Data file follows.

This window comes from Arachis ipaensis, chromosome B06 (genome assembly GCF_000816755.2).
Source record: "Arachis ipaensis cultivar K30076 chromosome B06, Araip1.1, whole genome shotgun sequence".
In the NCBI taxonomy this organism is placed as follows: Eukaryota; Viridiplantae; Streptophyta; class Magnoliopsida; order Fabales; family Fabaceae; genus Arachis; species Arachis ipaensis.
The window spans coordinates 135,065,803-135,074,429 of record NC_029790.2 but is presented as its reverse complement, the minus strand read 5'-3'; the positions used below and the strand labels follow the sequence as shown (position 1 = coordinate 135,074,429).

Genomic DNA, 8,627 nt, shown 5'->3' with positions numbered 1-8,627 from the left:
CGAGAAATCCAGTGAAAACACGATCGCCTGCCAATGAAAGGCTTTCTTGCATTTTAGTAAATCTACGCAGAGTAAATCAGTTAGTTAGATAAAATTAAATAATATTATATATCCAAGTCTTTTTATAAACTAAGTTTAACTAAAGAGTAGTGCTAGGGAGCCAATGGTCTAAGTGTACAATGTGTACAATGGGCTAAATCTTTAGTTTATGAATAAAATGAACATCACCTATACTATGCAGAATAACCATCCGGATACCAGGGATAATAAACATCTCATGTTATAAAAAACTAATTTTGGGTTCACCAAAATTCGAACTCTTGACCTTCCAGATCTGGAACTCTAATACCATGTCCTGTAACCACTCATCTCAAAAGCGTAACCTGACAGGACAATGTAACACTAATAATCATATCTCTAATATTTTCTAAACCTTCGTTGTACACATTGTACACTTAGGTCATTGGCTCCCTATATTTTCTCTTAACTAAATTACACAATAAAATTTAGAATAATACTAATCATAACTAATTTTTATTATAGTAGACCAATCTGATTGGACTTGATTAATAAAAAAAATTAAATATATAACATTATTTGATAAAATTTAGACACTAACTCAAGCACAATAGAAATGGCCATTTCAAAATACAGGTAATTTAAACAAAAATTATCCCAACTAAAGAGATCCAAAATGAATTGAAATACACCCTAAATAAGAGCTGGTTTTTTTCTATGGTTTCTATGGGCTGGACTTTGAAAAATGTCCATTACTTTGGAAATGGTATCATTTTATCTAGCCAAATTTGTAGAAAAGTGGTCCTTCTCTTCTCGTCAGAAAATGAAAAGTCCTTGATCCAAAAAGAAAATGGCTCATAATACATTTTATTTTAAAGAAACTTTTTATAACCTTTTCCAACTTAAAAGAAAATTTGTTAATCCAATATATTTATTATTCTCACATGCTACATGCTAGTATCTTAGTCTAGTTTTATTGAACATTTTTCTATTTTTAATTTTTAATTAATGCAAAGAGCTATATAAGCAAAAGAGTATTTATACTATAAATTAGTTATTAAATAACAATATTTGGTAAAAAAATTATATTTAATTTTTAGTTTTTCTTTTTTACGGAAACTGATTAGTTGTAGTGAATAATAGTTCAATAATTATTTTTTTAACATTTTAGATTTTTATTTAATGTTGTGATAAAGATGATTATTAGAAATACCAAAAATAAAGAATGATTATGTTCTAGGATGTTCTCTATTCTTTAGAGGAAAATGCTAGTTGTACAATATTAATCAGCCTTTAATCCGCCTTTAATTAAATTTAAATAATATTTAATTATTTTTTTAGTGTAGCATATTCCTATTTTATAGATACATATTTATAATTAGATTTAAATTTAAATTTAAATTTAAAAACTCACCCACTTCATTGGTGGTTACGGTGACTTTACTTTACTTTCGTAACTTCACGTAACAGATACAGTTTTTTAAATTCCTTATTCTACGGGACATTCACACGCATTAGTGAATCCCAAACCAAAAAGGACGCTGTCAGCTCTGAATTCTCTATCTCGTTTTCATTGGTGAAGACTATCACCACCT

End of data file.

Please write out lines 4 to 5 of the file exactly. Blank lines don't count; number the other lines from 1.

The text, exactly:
The window spans coordinates 135,065,803-135,074,429 of record NC_029790.2 but is presented as its reverse complement, the minus strand read 5'-3'; the positions used below and the strand labels follow the sequence as shown (position 1 = coordinate 135,074,429).

Genomic DNA, 8,627 nt, shown 5'->3' with positions numbered 1-8,627 from the left: